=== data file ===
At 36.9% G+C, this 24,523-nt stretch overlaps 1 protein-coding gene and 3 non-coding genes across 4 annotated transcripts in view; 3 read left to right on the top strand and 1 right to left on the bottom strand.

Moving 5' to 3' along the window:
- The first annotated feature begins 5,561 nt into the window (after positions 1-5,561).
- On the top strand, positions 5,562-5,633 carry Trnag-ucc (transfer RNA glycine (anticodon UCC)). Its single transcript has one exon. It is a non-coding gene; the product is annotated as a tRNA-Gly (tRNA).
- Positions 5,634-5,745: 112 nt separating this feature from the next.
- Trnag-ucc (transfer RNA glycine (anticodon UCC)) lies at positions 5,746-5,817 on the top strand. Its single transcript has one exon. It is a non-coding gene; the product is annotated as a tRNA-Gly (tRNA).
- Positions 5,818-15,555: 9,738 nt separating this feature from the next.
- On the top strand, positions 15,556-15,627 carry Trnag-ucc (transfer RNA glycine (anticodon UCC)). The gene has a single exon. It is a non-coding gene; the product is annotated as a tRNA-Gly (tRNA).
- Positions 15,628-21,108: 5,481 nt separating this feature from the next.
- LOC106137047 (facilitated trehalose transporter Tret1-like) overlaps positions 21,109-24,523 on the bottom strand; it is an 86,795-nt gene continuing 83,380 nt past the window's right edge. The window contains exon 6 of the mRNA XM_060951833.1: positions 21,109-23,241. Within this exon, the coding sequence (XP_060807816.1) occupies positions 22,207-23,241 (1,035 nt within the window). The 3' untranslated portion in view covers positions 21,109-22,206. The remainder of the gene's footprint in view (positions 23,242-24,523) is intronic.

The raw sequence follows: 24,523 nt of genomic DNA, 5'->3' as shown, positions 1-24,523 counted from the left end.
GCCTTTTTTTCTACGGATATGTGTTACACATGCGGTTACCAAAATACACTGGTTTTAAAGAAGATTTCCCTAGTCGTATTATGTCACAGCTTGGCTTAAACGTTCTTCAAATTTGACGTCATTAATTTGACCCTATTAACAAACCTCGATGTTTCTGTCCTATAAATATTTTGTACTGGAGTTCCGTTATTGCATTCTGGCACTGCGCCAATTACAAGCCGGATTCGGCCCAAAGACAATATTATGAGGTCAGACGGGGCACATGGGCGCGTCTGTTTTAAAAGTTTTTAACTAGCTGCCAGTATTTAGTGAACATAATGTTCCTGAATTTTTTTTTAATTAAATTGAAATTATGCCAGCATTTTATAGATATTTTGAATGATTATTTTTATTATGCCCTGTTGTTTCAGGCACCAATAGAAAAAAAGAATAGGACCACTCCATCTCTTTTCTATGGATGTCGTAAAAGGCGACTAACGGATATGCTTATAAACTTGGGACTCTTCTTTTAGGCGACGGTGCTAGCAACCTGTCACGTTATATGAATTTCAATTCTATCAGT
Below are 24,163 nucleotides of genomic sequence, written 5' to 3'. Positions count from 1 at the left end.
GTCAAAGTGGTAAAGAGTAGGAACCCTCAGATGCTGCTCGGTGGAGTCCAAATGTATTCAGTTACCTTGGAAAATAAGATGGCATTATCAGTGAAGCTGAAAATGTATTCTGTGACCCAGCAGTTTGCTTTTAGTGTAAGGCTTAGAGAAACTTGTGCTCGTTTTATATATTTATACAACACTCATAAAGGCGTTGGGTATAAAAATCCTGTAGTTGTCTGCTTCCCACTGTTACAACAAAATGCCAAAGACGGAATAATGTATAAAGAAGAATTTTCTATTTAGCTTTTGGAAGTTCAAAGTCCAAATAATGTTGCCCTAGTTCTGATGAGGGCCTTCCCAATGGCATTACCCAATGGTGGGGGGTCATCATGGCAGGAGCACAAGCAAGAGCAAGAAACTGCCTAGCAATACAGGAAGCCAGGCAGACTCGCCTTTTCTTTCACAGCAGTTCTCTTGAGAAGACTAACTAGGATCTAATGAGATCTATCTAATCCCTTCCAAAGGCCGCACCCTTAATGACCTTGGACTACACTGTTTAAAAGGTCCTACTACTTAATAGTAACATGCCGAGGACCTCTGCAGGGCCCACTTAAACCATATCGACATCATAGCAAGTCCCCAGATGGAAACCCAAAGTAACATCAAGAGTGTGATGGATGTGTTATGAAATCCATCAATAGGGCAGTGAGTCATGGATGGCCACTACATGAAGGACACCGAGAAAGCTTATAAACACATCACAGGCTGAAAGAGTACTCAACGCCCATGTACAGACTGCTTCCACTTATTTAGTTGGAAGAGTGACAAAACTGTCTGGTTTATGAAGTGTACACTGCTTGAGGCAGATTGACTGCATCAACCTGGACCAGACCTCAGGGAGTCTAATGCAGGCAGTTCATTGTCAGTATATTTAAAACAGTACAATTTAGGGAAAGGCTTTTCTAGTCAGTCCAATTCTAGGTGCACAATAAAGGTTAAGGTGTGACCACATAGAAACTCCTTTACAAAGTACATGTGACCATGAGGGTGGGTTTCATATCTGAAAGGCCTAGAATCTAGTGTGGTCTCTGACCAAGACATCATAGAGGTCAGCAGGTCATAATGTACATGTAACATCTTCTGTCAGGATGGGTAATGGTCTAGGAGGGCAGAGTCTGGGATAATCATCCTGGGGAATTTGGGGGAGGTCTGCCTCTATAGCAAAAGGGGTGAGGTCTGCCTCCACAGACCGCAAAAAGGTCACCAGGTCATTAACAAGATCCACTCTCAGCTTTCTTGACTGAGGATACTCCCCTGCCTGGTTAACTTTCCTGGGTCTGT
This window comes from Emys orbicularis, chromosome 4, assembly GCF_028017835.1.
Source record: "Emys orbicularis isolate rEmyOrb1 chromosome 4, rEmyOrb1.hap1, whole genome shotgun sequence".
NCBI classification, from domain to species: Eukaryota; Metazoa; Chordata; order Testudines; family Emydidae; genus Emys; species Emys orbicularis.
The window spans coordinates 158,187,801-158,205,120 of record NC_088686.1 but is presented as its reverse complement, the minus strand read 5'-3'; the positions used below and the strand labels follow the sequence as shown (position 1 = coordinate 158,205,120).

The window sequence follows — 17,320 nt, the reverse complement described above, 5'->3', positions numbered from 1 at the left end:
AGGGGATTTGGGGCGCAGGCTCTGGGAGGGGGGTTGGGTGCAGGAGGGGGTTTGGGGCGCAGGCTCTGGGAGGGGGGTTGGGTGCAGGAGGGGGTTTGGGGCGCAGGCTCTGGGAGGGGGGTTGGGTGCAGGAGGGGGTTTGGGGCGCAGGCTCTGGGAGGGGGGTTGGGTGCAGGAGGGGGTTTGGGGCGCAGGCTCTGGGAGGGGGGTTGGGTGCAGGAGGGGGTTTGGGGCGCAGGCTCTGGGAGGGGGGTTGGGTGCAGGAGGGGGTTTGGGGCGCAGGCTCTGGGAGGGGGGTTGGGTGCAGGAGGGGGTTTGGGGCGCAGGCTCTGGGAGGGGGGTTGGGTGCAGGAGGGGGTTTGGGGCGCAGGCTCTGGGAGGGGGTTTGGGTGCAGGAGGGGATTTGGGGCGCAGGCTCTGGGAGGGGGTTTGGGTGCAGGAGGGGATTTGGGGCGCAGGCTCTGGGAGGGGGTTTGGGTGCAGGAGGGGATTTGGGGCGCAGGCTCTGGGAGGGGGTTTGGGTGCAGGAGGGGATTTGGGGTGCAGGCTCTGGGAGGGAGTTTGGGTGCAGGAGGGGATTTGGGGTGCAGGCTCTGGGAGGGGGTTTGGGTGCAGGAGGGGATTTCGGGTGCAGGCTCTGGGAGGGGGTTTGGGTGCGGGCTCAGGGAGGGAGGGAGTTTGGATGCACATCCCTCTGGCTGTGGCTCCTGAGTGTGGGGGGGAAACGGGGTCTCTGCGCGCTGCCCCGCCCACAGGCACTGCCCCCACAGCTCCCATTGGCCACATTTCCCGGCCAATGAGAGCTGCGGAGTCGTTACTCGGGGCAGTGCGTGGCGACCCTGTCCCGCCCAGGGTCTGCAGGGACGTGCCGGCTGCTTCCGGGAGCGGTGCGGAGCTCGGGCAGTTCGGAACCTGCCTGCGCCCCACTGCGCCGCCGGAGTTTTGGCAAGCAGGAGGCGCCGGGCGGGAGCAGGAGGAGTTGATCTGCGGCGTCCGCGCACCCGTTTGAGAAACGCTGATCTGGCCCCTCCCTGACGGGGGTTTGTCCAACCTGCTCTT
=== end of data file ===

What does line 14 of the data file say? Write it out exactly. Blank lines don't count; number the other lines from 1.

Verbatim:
GTCAAAGTGGTAAAGAGTAGGAACCCTCAGATGCTGCTCGGTGGAGTCCAAATGTATTCAGTTACCTTGGAAAATAAGATGGCATTATCAGTGAAGCTGAAAATGTATTCTGTGACCCAGCAGTTTGCTTTTAGTGTAAGGCTTAGAGAAACTTGTGCTCGTTTTATATATTTATACAACACTCATAAAGGCGTTGGGTATAAAAATCCTGTAGTTGTCTGCTTCCCACTGTTACAACAAAATGCCAAAGACGGAATAATGTATAAAGAAGAATTTTCTATTTAGCTTTTGGAAGTTCAAAGTCCAAATAATGTTGCCCTAGTTCTGATGAGGGCCTTCCCAATGGCATTACCCAATGGTGGGGGGTCATCATGGCAGGAGCACAAGCAAGAGCAAGAAACTGCCTAGCAATACAGGAAGCCAGGCAGACTCGCCTTTTCTTTCACAGCAGTTCTCTTGAGAAGACTAACTAGGATCTAATGAGATCTATCTAATCCCTTCCAAAGGCCGCACCCTTAATGACCTTGGACTACACTGTTTAAAAGGTCCTACTACTTAATAGTAACATGCCGAGGACCTCTGCAGGGCCCACTTAAACCATATCGACATCATAGCAAGTCCCCAGATGGAAACCCAAAGTAACATCAAGAGTGTGATGGATGTGTTATGAAATCCATCAATAGGGCAGTGAGTCATGGATGGCCACTACATGAAGGACACCGAGAAAGCTTATAAACACATCACAGGCTGAAAGAGTACTCAACGCCCATGTACAGACTGCTTCCACTTATTTAGTTGGAAGAGTGACAAAACTGTCTGGTTTATGAAGTGTACACTGCTTGAGGCAGATTGACTGCATCAACCTGGACCAGACCTCAGGGAGTCTAATGCAGGCAGTTCATTGTCAGTATATTTAAAACAGTACAATTTAGGGAAAGGCTTTTCTAGTCAGTCCAATTCTAGGTGCACAATAAAGGTTAAGGTGTGACCACATAGAAACTCCTTTACAAAGTACATGTGACCATGAGGGTGGGTTTCATATCTGAAAGGCCTAGAATCTAGTGTGGTCTCTGACCAAGACATCATAGAGGTCAGCAGGTCATAATGTACATGTAACATCTTCTGTCAGGATGGGTAATGGTCTAGGAGGGCAGAGTCTGGGATAATCATCCTGGGGAATTTGGGGGAGGTCTGCCTCTATAGCAAAAGGGGTGAGGTCTGCCTCCACAGACCGCAAAAAGGTCACCAGGTCATTAACAAGATCCACTCTCAGCTTTCTTGACTGAGGATACTCCCCTGCCTGGTTAACTTTCCTGGGTCTGT